A way to spur inquiry and close observation is by examining one quarter of the primary source at a time.This six-minute exercise gives students a chance to focus in on particular details of the source. Having students write notes about each quadrant helps students to generate ideas and text fragments they can use in their writing; the partial view makes it easier for students to make notes without self-criticism. The process is a way to introduce students to the benefits of taking their time when interpreting sources, and to finding tools to delay drawing conclusions before looking closely and noticing as much as possible.
You must choose an image that contains sufficient detail to merit such close analysis. Note that the technique originated among art historians.
Introduce this exercise by showing an image for the first time without a caption or identifying information, for only 60 seconds, asking students to write nothing, just look at the image. After the 60 seconds in which students are shown the whole image, show just one quarter of the image for 60 seconds, and encourage students to write what they see.
Once the six-minute exercise is complete, students can share observations with a partner, and perhaps complete other tasks, depending on the teaching goals. For example:
- What are the three most important details you and your partner noticed?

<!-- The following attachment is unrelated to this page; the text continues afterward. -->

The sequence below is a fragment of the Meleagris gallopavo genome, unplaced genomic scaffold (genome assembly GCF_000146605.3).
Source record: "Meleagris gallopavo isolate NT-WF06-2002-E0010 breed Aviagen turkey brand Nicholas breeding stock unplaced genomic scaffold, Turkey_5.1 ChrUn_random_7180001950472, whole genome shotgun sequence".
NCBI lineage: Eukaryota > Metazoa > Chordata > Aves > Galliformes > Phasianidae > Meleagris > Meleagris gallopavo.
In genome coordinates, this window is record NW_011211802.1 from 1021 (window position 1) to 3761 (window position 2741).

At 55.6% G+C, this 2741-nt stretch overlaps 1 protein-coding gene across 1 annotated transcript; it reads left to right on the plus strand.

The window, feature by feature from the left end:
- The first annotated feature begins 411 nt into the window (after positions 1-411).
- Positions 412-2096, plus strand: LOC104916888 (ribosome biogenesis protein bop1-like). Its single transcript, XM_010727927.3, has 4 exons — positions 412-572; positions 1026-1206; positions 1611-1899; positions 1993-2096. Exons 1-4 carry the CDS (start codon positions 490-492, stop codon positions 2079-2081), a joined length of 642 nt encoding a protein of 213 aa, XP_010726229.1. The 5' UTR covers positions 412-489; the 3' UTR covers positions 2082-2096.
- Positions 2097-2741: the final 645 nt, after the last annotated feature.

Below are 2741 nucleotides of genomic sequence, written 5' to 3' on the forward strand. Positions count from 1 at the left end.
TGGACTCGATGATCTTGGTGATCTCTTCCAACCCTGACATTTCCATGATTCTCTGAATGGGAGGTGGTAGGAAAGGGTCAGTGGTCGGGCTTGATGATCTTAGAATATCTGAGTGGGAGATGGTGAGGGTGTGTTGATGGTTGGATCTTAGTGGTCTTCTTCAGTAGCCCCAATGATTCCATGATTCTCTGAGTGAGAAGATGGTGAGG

- What was unique in each quarter? How did the divided image differ from the whole?
- If you were to give this image a title, what would it be?
- Write a thought bubble for a person in this image? What are they thinking?
In a whole class discussion, partners can share observations. A powerful engagement strategy is for teams to post titles or thought bubbles on the board for all to see. The teacher will decide the right point to share the full citation and any other contextual information for the image. (In example, Library of Congress: https://www.loc.gov/item/97501532/.)
Discussion can turn to the historical particulars of the image, including
- Who is the audience for this image? Who made it, and why?
- What other questions do you have about this image? What would you need to know to understand more about it?
The exercise can serve as an introduction to new content or new methods, or as an opportunity to deepen examination of a particular point of view.
Technical note: Create the quartered image in PowerPoint or Google Slides by creating a single rectangular "shape," and coloring it black. Copy the slide three times, moving the rectangle to a new quarter.